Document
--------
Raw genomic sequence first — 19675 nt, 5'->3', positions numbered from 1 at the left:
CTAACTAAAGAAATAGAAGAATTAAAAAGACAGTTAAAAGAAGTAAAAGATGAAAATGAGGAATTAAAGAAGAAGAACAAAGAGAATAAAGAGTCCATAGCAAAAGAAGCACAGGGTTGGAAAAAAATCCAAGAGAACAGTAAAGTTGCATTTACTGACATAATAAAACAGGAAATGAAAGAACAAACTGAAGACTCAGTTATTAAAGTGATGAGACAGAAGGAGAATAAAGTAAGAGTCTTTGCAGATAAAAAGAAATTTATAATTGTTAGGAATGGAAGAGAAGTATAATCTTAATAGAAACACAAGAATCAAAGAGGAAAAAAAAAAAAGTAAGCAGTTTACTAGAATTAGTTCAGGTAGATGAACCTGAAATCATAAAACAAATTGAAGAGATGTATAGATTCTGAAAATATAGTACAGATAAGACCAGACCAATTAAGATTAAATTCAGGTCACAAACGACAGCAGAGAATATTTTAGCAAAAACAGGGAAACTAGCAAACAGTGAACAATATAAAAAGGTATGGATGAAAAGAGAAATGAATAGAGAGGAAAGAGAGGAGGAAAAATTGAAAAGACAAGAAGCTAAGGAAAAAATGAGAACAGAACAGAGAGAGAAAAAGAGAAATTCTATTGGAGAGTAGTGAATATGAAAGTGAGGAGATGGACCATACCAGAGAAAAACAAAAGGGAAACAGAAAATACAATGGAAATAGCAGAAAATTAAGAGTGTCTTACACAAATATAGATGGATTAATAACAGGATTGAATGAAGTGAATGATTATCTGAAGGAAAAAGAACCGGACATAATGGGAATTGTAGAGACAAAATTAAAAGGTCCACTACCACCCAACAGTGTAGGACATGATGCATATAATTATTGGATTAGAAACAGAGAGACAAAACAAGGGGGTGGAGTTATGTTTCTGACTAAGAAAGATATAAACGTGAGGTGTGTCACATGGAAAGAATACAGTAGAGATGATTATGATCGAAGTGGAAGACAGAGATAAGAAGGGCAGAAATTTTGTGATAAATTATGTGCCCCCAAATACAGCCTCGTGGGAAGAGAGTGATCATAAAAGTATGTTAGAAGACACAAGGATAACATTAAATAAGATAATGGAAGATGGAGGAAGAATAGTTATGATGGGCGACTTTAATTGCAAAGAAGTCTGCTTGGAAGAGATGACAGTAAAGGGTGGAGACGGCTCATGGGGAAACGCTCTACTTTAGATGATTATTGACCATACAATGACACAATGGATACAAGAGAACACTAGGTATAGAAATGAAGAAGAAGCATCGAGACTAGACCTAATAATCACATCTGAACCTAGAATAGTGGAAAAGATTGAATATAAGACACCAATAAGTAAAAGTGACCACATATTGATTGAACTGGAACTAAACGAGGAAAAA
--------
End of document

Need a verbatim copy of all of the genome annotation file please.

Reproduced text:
Raw genomic sequence first — 19675 nt, 5'->3', positions numbered from 1 at the left:
CTAACTAAAGAAATAGAAGAATTAAAAAGACAGTTAAAAGAAGTAAAAGATGAAAATGAGGAATTAAAGAAGAAGAACAAAGAGAATAAAGAGTCCATAGCAAAAGAAGCACAGGGTTGGAAAAAAATCCAAGAGAACAGTAAAGTTGCATTTACTGACATAATAAAACAGGAAATGAAAGAACAAACTGAAGACTCAGTTATTAAAGTGATGAGACAGAAGGAGAATAAAGTAAGAGTCTTTGCAGATAAAAAGAAATTTATAATTGTTAGGAATGGAAGAGAAGTATAATCTTAATAGAAACACAAGAATCAAAGAGGAAAAAAAAAAAAGTAAGCAGTTTACTAGAATTAGTTCAGGTAGATGAACCTGAAATCATAAAACAAATTGAAGAGATGTATAGATTCTGAAAATATAGTACAGATAAGACCAGACCAATTAAGATTAAATTCAGGTCACAAACGACAGCAGAGAATATTTTAGCAAAAACAGGGAAACTAGCAAACAGTGAACAATATAAAAAGGTATGGATGAAAAGAGAAATGAATAGAGAGGAAAGAGAGGAGGAAAAATTGAAAAGACAAGAAGCTAAGGAAAAAATGAGAACAGAACAGAGAGAGAAAAAGAGAAATTCTATTGGAGAGTAGTGAATATGAAAGTGAGGAGATGGACCATACCAGAGAAAAACAAAAGGGAAACAGAAAATACAATGGAAATAGCAGAAAATTAAGAGTGTCTTACACAAATATAGATGGATTAATAACAGGATTGAATGAAGTGAATGATTATCTGAAGGAAAAAGAACCGGACATAATGGGAATTGTAGAGACAAAATTAAAAGGTCCACTACCACCCAACAGTGTAGGACATGATGCATATAATTATTGGATTAGAAACAGAGAGACAAAACAAGGGGGTGGAGTTATGTTTCTGACTAAGAAAGATATAAACGTGAGGTGTGTCACATGGAAAGAATACAGTAGAGATGATTATGATCGAAGTGGAAGACAGAGATAAGAAGGGCAGAAATTTTGTGATAAATTATGTGCCCCCAAATACAGCCTCGTGGGAAGAGAGTGATCATAAAAGTATGTTAGAAGACACAAGGATAACATTAAATAAGATAATGGAAGATGGAGGAAGAATAGTTATGATGGGCGACTTTAATTGCAAAGAAGTCTGCTTGGAAGAGATGACAGTAAAGGGTGGAGACGGCTCATGGGGAAACGCTCTACTTTAGATGATTATTGACCATACAATGACACAATGGATACAAGAGAACACTAGGTATAGAAATGAAGAAGAAGCATCGAGACTAGACCTAATAATCACATCTGAACCTAGAATAGTGGAAAAGATTGAATATAAGACACCAATAAGTAAAAGTGACCACATATTGATTGAACTGGAACTAAACGAGGAAAAA